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Low IgM (Ig M)

Last reviewed dd mmm yyyy. Last edited dd mmm yyyy

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IgM is a large pentameric structure, whose higher molecular weight tends to confine it within blood vessels.

Like IgG, IgM is able to combine with antigen and activate complement. It is the first immunoglobulin to be produced following antigenic challenge. Unlike IgG, it does not cross the placenta.

Monomeric IgM, on the cell walls of B lymphocytes, is the major antibody receptor for antigen recognition.

In brief (in adults):

  • High IgM (above normal range)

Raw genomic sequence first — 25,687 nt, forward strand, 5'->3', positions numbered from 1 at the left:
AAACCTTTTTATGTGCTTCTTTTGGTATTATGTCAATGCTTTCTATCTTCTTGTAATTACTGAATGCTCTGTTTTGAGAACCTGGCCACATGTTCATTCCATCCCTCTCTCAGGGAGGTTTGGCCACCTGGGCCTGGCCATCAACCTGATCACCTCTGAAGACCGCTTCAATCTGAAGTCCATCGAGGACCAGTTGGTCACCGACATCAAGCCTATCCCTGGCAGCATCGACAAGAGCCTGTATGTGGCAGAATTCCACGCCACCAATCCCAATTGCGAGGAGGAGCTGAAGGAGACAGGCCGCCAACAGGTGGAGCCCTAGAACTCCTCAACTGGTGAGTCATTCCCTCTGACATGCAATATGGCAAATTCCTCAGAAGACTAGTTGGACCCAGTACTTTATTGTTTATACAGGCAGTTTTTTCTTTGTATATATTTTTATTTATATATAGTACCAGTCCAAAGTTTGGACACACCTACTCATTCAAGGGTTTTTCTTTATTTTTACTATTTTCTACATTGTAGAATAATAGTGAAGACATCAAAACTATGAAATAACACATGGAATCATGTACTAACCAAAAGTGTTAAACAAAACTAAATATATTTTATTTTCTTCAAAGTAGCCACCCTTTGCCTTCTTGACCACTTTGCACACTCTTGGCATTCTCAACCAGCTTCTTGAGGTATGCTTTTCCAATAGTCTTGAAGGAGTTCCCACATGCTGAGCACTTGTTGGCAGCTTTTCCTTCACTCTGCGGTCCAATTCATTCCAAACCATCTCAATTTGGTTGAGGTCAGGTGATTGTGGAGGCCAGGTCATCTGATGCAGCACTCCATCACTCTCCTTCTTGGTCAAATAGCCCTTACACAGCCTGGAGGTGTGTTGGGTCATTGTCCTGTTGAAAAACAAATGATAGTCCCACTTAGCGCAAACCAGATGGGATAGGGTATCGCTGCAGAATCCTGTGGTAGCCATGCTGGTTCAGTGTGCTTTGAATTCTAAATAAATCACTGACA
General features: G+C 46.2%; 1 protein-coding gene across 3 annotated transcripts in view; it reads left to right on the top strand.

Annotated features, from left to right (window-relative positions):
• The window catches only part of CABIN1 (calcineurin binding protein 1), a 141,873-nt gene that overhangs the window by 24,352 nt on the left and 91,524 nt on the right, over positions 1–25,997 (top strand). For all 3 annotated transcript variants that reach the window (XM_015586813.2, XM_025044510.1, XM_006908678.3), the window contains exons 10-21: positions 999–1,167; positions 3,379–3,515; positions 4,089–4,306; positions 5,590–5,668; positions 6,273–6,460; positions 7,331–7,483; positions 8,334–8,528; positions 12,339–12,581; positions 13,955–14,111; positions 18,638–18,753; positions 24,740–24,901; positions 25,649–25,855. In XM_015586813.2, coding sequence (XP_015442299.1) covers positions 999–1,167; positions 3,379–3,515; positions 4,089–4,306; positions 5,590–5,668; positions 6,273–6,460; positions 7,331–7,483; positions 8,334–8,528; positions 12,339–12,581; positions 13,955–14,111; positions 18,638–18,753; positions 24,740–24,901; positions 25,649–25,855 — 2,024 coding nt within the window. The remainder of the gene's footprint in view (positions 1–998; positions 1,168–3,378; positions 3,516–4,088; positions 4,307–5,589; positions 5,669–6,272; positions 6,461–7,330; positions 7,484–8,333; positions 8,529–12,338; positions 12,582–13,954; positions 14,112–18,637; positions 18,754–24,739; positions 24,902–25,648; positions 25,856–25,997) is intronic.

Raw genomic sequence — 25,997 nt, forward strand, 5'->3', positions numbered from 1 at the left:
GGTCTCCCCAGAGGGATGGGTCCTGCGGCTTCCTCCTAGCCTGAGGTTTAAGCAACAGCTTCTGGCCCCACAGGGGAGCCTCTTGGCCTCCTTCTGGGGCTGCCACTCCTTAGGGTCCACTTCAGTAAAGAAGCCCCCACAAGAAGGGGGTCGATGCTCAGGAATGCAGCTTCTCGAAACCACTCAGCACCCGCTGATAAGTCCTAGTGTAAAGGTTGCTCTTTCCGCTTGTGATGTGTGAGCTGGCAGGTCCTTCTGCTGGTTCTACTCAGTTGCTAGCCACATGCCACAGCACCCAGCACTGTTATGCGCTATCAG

• elevated IgM levels are a nonspecific marker of inflammation, but can be associated with liver disease

  • Low IgM (below normal range)
    • low IgM levels are commonly nonspecific. Significance of this result depends on the clinical presentation and other laboratory parameters

In detail:

Causes of a raised IgM level include:

  • liver disease
  • infection
  • Waldenstrom's macroglubulinaemia

Causes of reduced IgM levels include:

  • hereditary deficiency
  • acquired deficiency
  • protein-losing syndromes
  • non-IgM myeloma
  • infancy, early childhood

Reference:


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